Ministry of Justice received a complaint that this person had been tortured to death. 


51.               The Kampongcham provincial prosecutor issued a letter, N.310/97
25 September 1997, to the Ministry of the Interior for the purpose of permitting the prosecutor to prosecute a group of police who murdered a suspect. In response, the Ministry of the Interior issued a letter, N.1/18 dated 9 December 1997, to the Kampongcham provincial governor ordering the provincial police commissioner to turn a group of policemen over to the court in order to resolve the case. 


52.               In the case of acts of torture which have occurred, the court determines punishment in accordance with the acts committed, as follows: 


-        In cases of the victim's death, the court shall sentence the offender for a criminal offence, in accordance with articles 31 and 32 of the Transitional Criminal Law;

-        In cases of rape, the court shall punish the offender for a criminal offence in accordance with article 33;

-        In cases of illegal detention, the court shall punish the offender in accordance with article 35;

-        In cases of injury, the court shall punish the offender pursuant to the Transitional Criminal Law;

-        In cases of complicity in acts of torture, offenders shall be punished like the perpetrator, in accordance with article 69. 


53.               The Royal Government will determine the acts of torture that are contrary to the new draft Criminal Code being prepared and examined by the Ministry of Justice. In this draft, there are eight articles dealing with punishing the offence of torture.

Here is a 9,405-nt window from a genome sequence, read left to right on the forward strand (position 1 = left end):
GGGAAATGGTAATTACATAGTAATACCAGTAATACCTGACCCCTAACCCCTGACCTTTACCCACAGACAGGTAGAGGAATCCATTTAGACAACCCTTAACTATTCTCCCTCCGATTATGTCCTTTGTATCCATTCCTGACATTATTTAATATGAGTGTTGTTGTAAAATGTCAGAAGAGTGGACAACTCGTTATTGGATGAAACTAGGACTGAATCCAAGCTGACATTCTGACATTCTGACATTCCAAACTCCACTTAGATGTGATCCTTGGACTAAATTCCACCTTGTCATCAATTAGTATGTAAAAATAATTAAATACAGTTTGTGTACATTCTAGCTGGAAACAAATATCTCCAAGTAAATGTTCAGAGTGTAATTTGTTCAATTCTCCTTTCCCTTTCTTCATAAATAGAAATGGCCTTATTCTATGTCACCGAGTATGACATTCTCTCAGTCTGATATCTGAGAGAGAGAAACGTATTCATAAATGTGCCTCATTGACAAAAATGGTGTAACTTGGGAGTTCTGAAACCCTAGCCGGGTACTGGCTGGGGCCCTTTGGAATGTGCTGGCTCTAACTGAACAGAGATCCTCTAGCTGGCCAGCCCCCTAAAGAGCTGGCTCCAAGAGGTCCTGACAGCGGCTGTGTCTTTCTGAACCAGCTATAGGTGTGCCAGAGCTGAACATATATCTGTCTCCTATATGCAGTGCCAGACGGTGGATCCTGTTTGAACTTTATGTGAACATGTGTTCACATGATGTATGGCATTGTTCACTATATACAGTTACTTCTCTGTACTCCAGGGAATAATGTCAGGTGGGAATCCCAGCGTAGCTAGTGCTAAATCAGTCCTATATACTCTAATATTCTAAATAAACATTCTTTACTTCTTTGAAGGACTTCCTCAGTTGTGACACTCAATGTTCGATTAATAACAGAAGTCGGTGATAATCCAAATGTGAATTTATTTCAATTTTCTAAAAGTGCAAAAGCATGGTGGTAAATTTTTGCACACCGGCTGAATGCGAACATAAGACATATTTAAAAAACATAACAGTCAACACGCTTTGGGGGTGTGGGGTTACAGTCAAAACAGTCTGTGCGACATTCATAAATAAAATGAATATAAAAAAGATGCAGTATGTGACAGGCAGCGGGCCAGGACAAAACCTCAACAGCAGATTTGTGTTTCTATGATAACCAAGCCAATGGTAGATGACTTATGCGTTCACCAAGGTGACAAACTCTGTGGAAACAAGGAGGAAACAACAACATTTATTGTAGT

Article 5


Competence for prevention of offences


Paragraph 1


54.               In the Kingdom of Cambodia there are competent authorities to prevent offences under their jurisdiction committed on board a ship or aircraft registered in Cambodia. Article 2 of the Constitution states that the territorial integrity of the Kingdom of Cambodia shall absolutely not be violated within its borders as defined in the 1/100,000-scale map made between 1933 and 1953 and internationally recognized between the years 1963 and 1969. Article 145 of the Constitution states that the territory of the Kingdom of Cambodia shall be divided into provinces and municipalities.  Provinces shall be divided into districts (Srok) and districts into communes (Khum). Municipalities shall be divided into Khan and Khan into Sangkat. 


55.               To ensure prosperity and protect the freedom of Khmer citizens, in Cambodia there exist provincial-municipal judges and prosecutors (article 128 of the Constitution). 


56.               Cambodia is facing border problems with Thailand and Viet Nam. These problems make it difficult for Cambodia to resolve cases of offences that occur in disputed areas. 


57.               Whenever the above-mentioned offence defined in article 4 of the Convention occurs on board a ship or aircraft registered in Cambodia, the competent provincial-municipal authorities have the right to arrest the alleged offender and send him or her to the provincial-municipal courts for the appropriate legal procedure. The law on Criminal Procedure of 1993, (art. 96) states that each province or municipality has one court, with jurisdiction over the territory of that province or municipality. 


58.               All persons who are in the territory, air space and waters of the Kingdom of Cambodia shall be under the jurisdiction of Cambodia. Article 11 of the Law on Criminal Procedure of 1993 states that penal action may be taken against all persons who are in Cambodia, without discrimination as to race, nationality, religion, sex and social position.